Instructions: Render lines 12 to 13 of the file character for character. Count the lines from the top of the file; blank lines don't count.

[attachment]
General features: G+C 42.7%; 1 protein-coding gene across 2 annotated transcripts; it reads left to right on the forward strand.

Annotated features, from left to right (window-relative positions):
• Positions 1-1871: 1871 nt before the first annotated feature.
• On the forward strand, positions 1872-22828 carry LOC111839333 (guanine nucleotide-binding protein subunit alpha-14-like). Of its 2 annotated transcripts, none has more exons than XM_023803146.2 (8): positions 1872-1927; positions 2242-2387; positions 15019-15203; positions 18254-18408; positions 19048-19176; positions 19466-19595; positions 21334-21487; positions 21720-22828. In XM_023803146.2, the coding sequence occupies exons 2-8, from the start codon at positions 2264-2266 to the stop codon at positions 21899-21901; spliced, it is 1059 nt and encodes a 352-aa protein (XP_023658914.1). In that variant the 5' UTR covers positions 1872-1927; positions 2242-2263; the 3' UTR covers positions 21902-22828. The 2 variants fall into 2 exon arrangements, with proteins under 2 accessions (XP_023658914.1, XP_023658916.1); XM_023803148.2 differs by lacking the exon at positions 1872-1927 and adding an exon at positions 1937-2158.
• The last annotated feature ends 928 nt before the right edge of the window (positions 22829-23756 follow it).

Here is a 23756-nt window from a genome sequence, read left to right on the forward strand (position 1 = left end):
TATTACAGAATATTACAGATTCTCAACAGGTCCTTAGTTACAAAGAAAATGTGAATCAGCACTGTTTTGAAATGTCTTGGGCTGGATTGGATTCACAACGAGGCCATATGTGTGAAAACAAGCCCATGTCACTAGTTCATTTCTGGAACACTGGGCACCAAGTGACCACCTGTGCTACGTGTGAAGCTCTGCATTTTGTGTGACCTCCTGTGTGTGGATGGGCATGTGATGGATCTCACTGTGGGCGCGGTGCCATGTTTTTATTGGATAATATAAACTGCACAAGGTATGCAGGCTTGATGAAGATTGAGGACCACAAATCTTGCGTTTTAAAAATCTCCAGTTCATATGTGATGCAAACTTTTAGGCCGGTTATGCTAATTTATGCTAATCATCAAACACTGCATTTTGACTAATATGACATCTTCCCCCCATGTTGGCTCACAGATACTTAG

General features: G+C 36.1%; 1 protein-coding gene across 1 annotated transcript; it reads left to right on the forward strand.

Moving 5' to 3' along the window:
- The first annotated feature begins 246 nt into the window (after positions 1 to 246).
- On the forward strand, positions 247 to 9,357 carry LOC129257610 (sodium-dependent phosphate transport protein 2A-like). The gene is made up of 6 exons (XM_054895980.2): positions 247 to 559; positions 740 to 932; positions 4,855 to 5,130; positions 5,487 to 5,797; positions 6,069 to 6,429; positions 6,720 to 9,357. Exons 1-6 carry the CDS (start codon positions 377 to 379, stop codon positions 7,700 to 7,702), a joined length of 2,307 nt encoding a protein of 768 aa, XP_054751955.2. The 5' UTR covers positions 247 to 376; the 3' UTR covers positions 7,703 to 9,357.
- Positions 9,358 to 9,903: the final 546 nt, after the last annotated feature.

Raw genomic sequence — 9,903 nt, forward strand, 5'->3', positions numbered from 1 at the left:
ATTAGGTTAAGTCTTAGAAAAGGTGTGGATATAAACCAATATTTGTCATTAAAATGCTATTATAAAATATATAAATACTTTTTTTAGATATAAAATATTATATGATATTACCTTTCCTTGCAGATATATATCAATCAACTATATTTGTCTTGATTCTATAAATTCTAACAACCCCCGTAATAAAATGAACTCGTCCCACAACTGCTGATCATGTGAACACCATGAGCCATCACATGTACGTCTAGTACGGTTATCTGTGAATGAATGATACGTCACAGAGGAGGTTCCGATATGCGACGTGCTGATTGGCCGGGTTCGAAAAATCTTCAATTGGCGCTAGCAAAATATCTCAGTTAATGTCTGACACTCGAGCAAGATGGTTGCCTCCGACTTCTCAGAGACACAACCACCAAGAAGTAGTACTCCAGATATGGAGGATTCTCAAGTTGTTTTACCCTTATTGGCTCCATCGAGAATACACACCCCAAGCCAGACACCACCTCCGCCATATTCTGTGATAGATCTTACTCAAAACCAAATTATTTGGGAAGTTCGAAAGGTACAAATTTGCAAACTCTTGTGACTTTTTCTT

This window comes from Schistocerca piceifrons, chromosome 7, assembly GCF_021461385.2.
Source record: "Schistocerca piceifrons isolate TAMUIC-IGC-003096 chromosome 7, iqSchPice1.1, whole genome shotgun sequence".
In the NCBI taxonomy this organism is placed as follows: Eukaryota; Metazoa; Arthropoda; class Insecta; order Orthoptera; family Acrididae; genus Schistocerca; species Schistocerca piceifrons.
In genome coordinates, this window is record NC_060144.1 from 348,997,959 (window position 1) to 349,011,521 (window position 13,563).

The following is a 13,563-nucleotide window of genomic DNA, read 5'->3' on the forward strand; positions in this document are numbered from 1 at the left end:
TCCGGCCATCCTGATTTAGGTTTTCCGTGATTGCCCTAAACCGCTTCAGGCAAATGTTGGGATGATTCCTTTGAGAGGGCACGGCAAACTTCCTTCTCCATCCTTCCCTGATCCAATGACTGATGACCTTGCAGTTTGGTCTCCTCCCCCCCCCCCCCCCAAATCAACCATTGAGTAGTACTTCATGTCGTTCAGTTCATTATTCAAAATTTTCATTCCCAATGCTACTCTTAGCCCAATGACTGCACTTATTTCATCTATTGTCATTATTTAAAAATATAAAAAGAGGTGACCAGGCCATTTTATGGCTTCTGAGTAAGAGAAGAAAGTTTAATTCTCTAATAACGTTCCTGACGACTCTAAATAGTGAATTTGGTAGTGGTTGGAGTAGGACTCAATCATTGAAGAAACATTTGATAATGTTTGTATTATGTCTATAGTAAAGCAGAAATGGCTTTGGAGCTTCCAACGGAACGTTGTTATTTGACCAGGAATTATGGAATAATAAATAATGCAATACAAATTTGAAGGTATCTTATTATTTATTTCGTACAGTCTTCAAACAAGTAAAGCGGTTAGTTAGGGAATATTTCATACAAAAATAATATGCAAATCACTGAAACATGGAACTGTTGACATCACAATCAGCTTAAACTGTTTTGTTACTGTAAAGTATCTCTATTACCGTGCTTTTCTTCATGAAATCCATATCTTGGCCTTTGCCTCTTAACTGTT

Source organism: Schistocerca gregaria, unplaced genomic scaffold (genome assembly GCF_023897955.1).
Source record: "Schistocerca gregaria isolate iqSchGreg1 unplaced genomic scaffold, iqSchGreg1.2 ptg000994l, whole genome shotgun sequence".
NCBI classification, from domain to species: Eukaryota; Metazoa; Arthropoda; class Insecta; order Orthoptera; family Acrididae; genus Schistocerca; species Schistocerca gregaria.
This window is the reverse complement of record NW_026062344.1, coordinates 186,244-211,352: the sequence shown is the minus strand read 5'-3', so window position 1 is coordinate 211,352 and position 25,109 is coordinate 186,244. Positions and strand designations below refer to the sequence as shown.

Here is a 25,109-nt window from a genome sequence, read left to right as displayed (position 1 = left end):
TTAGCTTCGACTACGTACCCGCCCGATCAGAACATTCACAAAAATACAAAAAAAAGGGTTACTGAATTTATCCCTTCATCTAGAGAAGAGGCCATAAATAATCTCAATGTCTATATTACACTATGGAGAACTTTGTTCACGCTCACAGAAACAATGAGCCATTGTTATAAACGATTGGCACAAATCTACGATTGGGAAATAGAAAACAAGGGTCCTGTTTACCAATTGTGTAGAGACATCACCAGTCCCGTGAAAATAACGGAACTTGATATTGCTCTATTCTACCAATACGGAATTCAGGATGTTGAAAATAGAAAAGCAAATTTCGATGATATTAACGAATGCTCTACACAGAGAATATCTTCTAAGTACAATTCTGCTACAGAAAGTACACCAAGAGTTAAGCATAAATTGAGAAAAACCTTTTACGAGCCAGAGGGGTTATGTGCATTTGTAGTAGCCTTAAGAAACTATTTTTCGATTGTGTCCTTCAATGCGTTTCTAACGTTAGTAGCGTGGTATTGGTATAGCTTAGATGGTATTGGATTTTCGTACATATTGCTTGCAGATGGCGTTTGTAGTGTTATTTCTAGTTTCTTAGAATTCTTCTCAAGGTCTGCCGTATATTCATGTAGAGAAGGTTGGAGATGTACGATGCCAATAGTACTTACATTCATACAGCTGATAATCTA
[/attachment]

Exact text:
- Positions 9,358 to 9,903: the final 546 nt, after the last annotated feature.

Raw genomic sequence — 9,903 nt, forward strand, 5'->3', positions numbered from 1 at the left: